United Nations (U.N.) staff members in Afghanistan are facing increased incidents of “harassment and intimidation” by members of the Taliban since the terror group seized power of the country last month, U.N. special envoy to Afghanistan Deborah Lyons said Thursday, adding that some U.N. personnel “fear for their lives.”
“We are … increasingly worried by the growing number of incidents of harassment and intimidation against our national staff,” Lyons told the U.N. Security Council during a press briefing in New York City on September 9.
Lyons said that while the U.N. assistance mission in Afghanistan “will continue to do everything possible to support our staff and keep them from harm’s way,” the team “cannot conduct its work — work that is so essential to the Afghan people — if its personnel are subjected to intimidation, fear for their lives, and cannot move freely.”
Reuters obtained a copy of an internal U.N. security document on August 25 describing an alleged “beating” of a U.N. staff member in Afghanistan by members of the Taliban on August 22.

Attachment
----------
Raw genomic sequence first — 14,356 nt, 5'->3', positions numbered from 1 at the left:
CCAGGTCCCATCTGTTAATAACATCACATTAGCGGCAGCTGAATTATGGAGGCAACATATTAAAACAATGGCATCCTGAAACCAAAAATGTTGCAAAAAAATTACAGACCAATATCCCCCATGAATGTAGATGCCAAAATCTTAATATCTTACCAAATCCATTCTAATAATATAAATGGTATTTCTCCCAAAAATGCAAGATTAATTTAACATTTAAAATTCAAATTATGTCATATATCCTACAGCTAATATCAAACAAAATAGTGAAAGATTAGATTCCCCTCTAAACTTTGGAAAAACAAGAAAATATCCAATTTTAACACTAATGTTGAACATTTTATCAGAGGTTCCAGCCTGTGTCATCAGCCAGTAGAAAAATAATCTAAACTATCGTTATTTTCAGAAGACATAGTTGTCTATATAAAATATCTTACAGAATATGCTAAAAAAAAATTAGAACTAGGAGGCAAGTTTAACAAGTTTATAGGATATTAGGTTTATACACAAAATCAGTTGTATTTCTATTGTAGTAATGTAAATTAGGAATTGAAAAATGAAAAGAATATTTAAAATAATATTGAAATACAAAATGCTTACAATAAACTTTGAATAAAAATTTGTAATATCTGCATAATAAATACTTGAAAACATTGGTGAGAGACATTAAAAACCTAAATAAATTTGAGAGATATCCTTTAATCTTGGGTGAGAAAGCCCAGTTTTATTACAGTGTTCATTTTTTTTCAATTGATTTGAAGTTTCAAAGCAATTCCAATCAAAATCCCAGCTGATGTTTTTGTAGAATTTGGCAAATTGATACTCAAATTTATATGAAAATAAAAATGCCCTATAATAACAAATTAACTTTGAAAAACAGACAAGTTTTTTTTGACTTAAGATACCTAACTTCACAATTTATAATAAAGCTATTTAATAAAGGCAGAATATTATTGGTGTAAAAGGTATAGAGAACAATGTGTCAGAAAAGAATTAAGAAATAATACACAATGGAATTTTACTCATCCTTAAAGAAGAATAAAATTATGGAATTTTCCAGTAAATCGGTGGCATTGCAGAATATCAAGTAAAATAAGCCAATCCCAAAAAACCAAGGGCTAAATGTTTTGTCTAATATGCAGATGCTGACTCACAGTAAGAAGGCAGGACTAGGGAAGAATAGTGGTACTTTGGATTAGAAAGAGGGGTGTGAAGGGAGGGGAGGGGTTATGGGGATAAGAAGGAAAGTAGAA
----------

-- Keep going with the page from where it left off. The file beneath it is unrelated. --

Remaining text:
“The Taliban stopped an Afghan United Nations staff member as he tried to reach Kabul airport on Sunday [August 22]. They searched his vehicle and found his U.N. identification. Then they beat him,” the news agency relayed, citing the leaked U.N. security document.
Reuters said the document contained “dozens” of additional descriptions of similar events, including “veiled threats, the looting of U.N. offices and physical abuse of staff” since August 10, shortly before the Taliban deposed Kabul’s U.S.-backed government on August 15.
“We are outraged at reports that members of the Taliban have engaged in reprisals against U.N. staff throughout the country. This is simply unacceptable,” senior U.S. diplomat Jeffrey DeLaurentis told the U.N. Security Council on September 9.
DeLaurentis said the U.S. had also “heard reports that some female U.N. staff and female staff of U.S. aid partners had been prohibited from coming into the office or are being required to enter into their workplaces with a male chaperone,” since the Taliban’s takeover of Afghanistan just under a month ago.
The Taliban, a jihadist terror group based on Sunni Islam, previously ruled Afghanistan from 1996-2001 under strict sharia, or Islamic rule. The Islamic system of governance forces girls and women to don an all-encompassing burqa to enter public spaces in addition to being accompanied by a male chaperon. Sharia further prohibits Afghan women from attending school or working.
The Taliban confirmed to Reuters on August 17 it again plans to govern Afghanistan through a system of sharia moving forward.
“There will be no democratic system at all because it does not have any base in our country,” Waheedullah Hashimi, a senior Taliban commander, told the news agency.
“We will not discuss what type of political system should we apply in Afghanistan because it is clear. It is sharia law and that is it,” he affirmed.